Medicare Plan Options
Residents of the District of Columbia have several options when it comes to Medicare enrollment. If you don’t have any chronic health issues, you may get all the coverage you need from Original Medicare. For broader coverage that pays for additional services and providers, you may want to enroll in Medicare Advantage. Supplemental plans are also available to make prescriptions more affordable and reduce the amount you pay for Medicare deductibles, copays, and coinsurance.
Original Medicare is the standard Medicare plan for older adults and younger adults who receive disability benefits. Part A covers the services you receive while admitted to an inpatient facility, including nursing care, lab tests, X-rays, and surgical procedures. Part B covers preventive care, some screening tests, and services used to diagnose and/or treat medical conditions. Each time you receive a covered service, you’ll pay a percentage of the Medicare-approved amount (coinsurance). In addition to your monthly premium, you’ll also pay a deductible for Part A and Part B.
Medicare Advantage Plans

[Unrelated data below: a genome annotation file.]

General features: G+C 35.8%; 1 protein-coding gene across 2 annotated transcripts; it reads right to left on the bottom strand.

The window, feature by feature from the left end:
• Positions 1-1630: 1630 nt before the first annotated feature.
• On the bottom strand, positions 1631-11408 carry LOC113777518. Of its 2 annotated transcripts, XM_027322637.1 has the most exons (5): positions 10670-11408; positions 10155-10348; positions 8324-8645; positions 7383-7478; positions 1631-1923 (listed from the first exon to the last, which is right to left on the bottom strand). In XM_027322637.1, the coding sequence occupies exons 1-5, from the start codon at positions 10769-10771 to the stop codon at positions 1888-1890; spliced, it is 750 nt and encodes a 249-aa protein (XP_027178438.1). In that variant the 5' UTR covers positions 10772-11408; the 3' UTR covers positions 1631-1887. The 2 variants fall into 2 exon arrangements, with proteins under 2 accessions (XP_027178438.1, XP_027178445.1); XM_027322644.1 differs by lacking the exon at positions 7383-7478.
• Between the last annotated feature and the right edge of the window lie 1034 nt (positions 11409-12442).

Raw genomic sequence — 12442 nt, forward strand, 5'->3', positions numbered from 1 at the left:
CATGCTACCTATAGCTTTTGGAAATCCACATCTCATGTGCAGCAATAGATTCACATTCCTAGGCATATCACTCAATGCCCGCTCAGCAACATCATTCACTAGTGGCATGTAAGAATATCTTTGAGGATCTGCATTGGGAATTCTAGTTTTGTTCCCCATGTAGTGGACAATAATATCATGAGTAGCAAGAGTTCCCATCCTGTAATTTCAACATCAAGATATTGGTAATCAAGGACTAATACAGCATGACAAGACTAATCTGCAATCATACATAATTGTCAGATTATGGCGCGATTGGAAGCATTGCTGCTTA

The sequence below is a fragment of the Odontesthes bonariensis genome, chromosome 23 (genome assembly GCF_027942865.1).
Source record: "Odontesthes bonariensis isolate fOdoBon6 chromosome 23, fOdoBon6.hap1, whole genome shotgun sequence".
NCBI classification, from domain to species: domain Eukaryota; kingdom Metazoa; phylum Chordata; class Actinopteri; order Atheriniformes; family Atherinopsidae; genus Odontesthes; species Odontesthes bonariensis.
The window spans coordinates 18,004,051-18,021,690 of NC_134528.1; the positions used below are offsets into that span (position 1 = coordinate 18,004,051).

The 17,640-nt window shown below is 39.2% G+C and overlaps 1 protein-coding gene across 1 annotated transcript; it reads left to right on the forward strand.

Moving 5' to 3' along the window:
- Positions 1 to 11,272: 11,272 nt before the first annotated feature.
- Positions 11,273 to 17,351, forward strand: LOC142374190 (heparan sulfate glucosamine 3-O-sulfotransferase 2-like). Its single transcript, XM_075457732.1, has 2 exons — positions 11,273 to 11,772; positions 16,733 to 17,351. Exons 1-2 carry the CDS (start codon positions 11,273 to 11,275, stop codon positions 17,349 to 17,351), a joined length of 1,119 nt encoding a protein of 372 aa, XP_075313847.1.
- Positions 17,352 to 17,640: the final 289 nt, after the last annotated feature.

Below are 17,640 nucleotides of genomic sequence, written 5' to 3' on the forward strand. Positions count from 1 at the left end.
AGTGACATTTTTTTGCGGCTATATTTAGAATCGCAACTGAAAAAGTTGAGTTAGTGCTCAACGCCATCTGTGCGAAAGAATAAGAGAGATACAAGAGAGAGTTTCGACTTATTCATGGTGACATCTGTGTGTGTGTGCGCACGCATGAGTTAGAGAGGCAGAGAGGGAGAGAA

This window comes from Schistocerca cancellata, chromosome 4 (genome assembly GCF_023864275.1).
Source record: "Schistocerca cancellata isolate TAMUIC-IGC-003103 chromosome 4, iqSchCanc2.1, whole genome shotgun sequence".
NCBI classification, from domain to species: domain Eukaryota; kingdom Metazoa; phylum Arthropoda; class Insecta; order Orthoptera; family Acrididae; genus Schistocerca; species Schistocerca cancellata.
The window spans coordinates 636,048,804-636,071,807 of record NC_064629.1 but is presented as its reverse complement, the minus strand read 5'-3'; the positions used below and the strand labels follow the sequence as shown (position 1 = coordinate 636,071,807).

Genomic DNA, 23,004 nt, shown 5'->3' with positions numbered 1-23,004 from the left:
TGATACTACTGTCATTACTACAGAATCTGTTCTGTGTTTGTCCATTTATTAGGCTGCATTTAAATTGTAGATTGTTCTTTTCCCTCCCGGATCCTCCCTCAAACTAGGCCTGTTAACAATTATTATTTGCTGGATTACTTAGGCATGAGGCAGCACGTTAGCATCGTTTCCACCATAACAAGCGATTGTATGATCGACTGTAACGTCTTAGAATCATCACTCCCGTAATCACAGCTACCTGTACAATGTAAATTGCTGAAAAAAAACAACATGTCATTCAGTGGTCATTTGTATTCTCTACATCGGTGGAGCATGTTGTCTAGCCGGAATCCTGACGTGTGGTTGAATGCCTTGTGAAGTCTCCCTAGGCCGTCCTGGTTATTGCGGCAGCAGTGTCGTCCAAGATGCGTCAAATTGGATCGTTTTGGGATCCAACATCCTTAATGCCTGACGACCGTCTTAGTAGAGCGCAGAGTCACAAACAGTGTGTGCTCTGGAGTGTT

Under the District of Columbia’s Medicare Advantage program, you have the option of purchasing your Medicare coverage from a private insurance company. Every company that sells Medicare Advantage Plans in the District of Columbia has been approved by Medicare and must continue meeting the Medicare requirements for as long as it participates in the program. Also known as Medicare Part C, Medicare Advantage combines Part A and Part B coverage with additional benefits, such as prescriptions and routine vision care, giving you a more complete insurance option.
Medicare Prescription Drug Coverage Plans
If you sign up for Original Medicare, your plan won’t include prescription coverage, so you may want to purchase a Part D supplement from a Medicare-approved insurance company. Medicare Part D is an add-on plan that pays for prescription medications, reducing your out-of-pocket costs. Most Medicare Advantage Plans include prescription coverage, but if you choose a plan that doesn’t, you can pair Medicare Advantage with Medicare Part D to ensure you have the right level of coverage for your needs.
Medicare Supplement Insurance Plans
Even if you qualify for premium-free Part A, you’ll still have to cover your Part B premium, Medicare deductibles and coinsurance, and the cost of Part D coverage. These out-of-pocket costs can be overwhelming, especially if you’re on a fixed income. Medicare Supplement Insurance Plans, commonly referred to as Medigap, cover some of these costs, so you don’t have to bear the burden yourself. Some Medicare Supplement Insurance Plans even cover the cost of medical care you receive while traveling outside the United States.
Medicare in the District of Columbia by the Numbers
|People enrolled in Original Medicare||Average plan cost||People enrolled in Medicare Advantage|
|72,982||Plan A: $0 to $471 per month*
Plan B: $148.50 per month**
*Most people pay no premium, but this can vary depending on how long they paid Medicare taxes.